K. G. Jebsen TREC - Thrombosis Research and Expertise Center
The vision of TREC is to diminish patient suffering and burden of venous thrombosis in the society by discovering novel risk factors and disease mechanisms.
The Center is financed by the K.G. Jebsen Foundation, UiT- The Arctic University of Norway and the Northern Norway Regional Health Authority. Read more about TREC
A new TREC study has looked into the role of genes on the risk of blood clots in cancer patients
Inflammation is a risk factor for venous thromboembolism. We have investigated wheter a certain infammatory marker is associated with future venous thromboembolism.
Hospitalization is a well-known risk factor for venous thrombosis, but the risk of recurrence after hospital-related incidents is uncertain. Recently, we at K.G. Jebsen TREC may have shed some light on this matter.
Does variation in the size of the red blood cells cause increased formation of atherosclerotic plaques?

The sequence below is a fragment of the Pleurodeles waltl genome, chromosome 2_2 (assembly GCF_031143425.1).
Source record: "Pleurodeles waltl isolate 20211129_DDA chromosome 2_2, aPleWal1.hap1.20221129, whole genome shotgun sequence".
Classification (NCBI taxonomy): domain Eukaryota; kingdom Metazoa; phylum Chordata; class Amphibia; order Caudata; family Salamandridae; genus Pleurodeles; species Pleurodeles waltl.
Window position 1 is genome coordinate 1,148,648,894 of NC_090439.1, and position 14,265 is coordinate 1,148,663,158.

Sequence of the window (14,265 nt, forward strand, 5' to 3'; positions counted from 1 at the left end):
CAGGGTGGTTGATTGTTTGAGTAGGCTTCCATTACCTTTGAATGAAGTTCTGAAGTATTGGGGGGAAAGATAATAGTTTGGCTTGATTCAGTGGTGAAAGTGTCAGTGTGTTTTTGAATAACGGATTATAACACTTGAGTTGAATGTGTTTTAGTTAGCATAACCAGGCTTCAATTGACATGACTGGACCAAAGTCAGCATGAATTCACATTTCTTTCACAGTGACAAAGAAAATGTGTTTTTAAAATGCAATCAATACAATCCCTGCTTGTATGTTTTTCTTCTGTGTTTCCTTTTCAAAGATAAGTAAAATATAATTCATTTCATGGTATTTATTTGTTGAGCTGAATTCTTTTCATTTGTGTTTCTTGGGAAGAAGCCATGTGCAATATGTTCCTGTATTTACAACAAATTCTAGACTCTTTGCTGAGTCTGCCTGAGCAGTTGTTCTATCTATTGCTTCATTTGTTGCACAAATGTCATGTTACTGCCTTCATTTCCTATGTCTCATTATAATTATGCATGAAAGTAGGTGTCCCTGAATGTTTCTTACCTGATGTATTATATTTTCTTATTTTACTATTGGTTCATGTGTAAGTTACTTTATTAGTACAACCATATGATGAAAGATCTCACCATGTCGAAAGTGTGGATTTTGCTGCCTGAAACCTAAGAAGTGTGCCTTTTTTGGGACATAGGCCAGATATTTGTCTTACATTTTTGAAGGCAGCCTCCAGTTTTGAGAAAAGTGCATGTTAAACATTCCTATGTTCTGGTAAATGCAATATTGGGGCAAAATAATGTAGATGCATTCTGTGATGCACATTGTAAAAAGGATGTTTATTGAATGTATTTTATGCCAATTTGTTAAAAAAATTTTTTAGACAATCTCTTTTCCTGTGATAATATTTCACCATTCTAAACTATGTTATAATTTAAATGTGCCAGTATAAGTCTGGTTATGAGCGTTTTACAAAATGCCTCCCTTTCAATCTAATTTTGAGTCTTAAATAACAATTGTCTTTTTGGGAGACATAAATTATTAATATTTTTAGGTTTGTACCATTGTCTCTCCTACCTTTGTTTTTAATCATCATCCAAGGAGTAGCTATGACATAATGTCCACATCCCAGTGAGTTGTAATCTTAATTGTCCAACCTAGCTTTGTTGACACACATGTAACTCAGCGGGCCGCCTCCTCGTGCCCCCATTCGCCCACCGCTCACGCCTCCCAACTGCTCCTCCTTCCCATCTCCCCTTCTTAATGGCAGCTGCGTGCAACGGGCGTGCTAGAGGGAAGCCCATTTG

A recent study from K.G. Jebsen TREC shows an association between the size variation of the red blood cells, and increased progression of atherosclerosis.
Findings from K. G. Jebsen TREC suggests that high red blood cell distribution width (RDW) is a risk factor of Venous thromboembolism (VTE), and that RDW is a predictor of all-cause mortality in VTE-patients.
TREC findings suggest that the pattern of body fat distribution and the metabolic changes in obesity have differential impact on the risk of venous and arterial thrombosis
Results from a recent study suggest that compression stockings do not provide pain relief
after a deep vein thrombosis
Is the risk of venous thromboembolism in carriers of a prothrombin mutation influenced by high levels of microparticles?
Venous thromboembolism (VTE) is a complex disorder where several risk factors, including environmental, lifestyle, and genetic factors, play a part. Prothrombin gene mutation (PTM) is one of the most common genetic polymorphisms known to predispose carriers to VTE. PTM is found in 5% to 10% of patients with VTE. PTM results in an increased level of prothrombin in the blood and prothrombin plays a key role in the clotting cascade.
My name is Huang Chi Wei. I am a fourth year medical student from Taiwan. I came to Tromsø and K.G. Jebsen TREC for one month as an exchange student to get basic lab experience.